tv CBS This Morning CBS January 25, 2017 7:00am-9:01am PST
>> that's cute. >> you know what? you just told it. good morning to our viewers in the west. welcome to "cbs this morning." president trump delivers on his campaign promises. today he's expected to announce plans to build the wall along the mexican border and slow immigration. >> we are in hawaii where a group is fighting facebook's mark zuckerberg over his 700-acre purchase. why the hawaiians say he's infringing on their rights to the land. >> monitoring your baby's vital signs. why some doctors say they could lead to false alarms and unnecessary treatment. >> we begin with today's eye opener, your world in 90
seconds. >> 3 to 5 million people voted illegally, that is a scandal of affidavit nominal proportions. >> as i said, i think the president has believed that for a while. >> the trump administration won't back down from claims of voter fraud. >> mr. trump's delusional statement that 3 to 5 million people voted illegal lie, it's a total, non-sensical statement ts. >> always arguments on both sides about how much. the notion that election fraud is a fiction is not true. >> you're the leader of the free world, this is going to erode his ability to govern this country if he doesn't stop it. >> today president trump expected to sign off on orders on building the wall between the united states and mexico. >> a deadly bomb exploded in the somali capital. al shabaab is claiming responsibility. >> an active secret service agent says she won't take a bullet for president trump. >> for her to make those statements is reprehensible.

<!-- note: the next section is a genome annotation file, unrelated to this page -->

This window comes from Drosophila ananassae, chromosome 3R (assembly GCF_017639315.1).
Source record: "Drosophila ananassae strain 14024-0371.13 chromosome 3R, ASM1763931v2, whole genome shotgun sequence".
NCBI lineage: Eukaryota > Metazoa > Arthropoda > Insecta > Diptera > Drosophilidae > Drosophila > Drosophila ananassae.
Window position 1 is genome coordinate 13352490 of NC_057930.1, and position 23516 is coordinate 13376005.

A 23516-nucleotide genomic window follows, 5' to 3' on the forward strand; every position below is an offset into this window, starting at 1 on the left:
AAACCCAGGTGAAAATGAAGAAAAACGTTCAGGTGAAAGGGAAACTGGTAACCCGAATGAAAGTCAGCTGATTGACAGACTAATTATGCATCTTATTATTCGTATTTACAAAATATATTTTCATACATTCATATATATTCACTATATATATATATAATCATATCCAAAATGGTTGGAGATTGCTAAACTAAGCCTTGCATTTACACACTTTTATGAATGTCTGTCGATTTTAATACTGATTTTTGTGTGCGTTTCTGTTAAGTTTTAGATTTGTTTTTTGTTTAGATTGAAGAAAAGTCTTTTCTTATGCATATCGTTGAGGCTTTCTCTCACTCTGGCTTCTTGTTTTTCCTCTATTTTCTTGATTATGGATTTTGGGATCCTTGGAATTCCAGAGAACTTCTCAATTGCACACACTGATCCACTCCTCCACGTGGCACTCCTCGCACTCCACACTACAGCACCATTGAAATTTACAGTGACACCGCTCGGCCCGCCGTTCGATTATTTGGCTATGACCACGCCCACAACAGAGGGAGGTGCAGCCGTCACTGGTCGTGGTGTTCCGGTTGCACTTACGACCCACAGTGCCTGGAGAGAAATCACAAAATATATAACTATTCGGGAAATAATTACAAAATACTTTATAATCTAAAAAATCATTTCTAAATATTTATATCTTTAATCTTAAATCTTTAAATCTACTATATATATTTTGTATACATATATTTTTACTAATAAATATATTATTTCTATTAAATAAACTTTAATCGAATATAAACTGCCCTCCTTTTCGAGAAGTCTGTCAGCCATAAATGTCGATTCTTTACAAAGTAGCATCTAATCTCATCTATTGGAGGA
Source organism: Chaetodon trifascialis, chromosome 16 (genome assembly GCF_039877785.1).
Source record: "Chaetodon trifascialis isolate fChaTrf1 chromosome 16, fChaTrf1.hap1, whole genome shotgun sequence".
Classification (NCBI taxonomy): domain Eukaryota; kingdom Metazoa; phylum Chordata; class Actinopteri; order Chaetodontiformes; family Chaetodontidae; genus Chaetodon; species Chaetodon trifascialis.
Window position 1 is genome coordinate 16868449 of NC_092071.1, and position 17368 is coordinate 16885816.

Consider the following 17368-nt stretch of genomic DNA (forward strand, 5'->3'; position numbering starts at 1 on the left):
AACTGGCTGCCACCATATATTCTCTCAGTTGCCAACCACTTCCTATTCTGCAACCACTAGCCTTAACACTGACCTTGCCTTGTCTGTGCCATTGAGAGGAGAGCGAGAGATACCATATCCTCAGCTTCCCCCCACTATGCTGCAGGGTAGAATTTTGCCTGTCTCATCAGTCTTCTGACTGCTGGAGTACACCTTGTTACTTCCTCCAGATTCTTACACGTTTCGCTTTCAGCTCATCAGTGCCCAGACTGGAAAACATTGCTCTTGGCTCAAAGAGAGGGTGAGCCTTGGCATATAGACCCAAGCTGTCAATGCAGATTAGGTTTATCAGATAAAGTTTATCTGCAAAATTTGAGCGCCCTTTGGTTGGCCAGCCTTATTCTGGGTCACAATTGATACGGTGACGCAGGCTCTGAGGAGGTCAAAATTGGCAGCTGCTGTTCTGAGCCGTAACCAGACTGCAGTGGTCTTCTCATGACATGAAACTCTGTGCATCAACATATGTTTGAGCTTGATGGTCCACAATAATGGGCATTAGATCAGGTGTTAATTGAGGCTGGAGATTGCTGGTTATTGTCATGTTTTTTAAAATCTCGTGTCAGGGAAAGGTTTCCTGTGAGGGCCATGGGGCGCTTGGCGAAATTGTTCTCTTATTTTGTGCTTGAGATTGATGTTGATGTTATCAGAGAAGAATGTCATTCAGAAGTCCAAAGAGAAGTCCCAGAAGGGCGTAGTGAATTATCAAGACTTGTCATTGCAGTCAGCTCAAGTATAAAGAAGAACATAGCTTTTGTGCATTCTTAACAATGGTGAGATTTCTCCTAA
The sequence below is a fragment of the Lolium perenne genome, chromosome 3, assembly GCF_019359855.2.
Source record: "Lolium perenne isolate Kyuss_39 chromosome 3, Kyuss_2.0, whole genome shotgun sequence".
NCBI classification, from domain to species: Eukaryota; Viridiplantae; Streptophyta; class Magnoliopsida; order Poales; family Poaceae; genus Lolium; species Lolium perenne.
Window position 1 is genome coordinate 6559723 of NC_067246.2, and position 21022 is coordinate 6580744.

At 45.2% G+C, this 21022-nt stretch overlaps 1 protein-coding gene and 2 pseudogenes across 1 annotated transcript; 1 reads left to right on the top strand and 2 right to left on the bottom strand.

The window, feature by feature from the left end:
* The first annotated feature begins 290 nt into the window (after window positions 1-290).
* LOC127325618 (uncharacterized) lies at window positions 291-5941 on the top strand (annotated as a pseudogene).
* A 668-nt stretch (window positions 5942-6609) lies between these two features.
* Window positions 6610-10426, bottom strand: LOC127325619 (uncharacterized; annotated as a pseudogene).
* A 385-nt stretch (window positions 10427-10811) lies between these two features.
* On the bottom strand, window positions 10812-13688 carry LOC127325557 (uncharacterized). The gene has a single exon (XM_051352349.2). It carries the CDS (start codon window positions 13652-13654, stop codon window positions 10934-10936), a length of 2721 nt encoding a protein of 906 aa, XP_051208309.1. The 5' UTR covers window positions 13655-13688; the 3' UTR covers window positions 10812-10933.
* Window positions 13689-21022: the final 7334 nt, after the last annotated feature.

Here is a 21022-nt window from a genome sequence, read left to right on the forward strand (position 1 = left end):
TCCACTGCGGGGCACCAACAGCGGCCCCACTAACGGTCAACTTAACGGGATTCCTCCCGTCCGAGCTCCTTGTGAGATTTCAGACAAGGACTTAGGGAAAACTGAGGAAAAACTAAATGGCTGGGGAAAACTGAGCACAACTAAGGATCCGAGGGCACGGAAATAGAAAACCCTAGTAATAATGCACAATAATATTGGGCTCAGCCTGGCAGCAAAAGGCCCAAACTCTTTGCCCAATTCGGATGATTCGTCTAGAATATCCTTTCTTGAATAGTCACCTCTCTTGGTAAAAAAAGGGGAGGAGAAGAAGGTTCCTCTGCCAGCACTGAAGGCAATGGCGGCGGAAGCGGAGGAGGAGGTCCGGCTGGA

she has to be removed from her duties immediately. >> for the first time ever, the dow jones industrial average has topped 20,000. >> wow. >> terrifying crash in utah. the train slamming into a fedex semi truck. no serious injuries. >> ohio police officers pull a man from a burning car moments before it explodes. >> andrews, gets it and at the buzzer! >> unbelievable. >> and all that matters. >> here was sean spicer getting grilled about trump and this illegal voting thing. >> as i said, i think the president has believed that for a while. we're seal where we go from here. >> a, oh, ah. >> the paperwork was filed for one of the president's first acts in office, declaring his inauguration day as the national day of patriotic devotion. >> that was his first choice. the fers was trumpastic day of